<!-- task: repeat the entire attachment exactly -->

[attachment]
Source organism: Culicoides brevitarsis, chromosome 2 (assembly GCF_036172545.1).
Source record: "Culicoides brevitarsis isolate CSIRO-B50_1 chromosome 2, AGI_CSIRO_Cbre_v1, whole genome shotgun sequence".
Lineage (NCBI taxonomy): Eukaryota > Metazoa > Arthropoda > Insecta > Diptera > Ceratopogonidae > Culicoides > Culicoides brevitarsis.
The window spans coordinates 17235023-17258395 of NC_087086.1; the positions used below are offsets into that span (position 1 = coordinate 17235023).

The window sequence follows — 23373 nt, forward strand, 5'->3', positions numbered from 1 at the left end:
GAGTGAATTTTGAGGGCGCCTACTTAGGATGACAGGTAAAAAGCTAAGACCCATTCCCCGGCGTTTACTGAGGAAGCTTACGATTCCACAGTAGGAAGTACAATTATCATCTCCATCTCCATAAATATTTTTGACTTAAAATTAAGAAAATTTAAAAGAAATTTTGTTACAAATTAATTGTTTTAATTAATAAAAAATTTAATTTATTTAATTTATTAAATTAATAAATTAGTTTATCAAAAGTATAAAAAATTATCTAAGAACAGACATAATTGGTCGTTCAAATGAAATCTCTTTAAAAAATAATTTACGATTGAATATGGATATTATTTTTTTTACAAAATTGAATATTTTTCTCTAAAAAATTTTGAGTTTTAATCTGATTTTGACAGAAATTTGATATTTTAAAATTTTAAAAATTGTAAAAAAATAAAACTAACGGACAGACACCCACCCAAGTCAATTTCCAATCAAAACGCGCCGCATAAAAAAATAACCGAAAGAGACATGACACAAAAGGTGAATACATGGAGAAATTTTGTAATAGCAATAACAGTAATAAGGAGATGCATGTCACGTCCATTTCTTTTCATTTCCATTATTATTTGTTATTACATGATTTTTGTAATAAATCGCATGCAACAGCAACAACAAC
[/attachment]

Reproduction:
Source organism: Culicoides brevitarsis, chromosome 2 (assembly GCF_036172545.1).
Source record: "Culicoides brevitarsis isolate CSIRO-B50_1 chromosome 2, AGI_CSIRO_Cbre_v1, whole genome shotgun sequence".
Lineage (NCBI taxonomy): Eukaryota > Metazoa > Arthropoda > Insecta > Diptera > Ceratopogonidae > Culicoides > Culicoides brevitarsis.
The window spans coordinates 17235023-17258395 of NC_087086.1; the positions used below are offsets into that span (position 1 = coordinate 17235023).

The window sequence follows — 23373 nt, forward strand, 5'->3', positions numbered from 1 at the left end:
GAGTGAATTTTGAGGGCGCCTACTTAGGATGACAGGTAAAAAGCTAAGACCCATTCCCCGGCGTTTACTGAGGAAGCTTACGATTCCACAGTAGGAAGTACAATTATCATCTCCATCTCCATAAATATTTTTGACTTAAAATTAAGAAAATTTAAAAGAAATTTTGTTACAAATTAATTGTTTTAATTAATAAAAAATTTAATTTATTTAATTTATTAAATTAATAAATTAGTTTATCAAAAGTATAAAAAATTATCTAAGAACAGACATAATTGGTCGTTCAAATGAAATCTCTTTAAAAAATAATTTACGATTGAATATGGATATTATTTTTTTTACAAAATTGAATATTTTTCTCTAAAAAATTTTGAGTTTTAATCTGATTTTGACAGAAATTTGATATTTTAAAATTTTAAAAATTGTAAAAAAATAAAACTAACGGACAGACACCCACCCAAGTCAATTTCCAATCAAAACGCGCCGCATAAAAAAATAACCGAAAGAGACATGACACAAAAGGTGAATACATGGAGAAATTTTGTAATAGCAATAACAGTAATAAGGAGATGCATGTCACGTCCATTTCTTTTCATTTCCATTATTATTTGTTATTACATGATTTTTGTAATAAATCGCATGCAACAGCAACAACAAC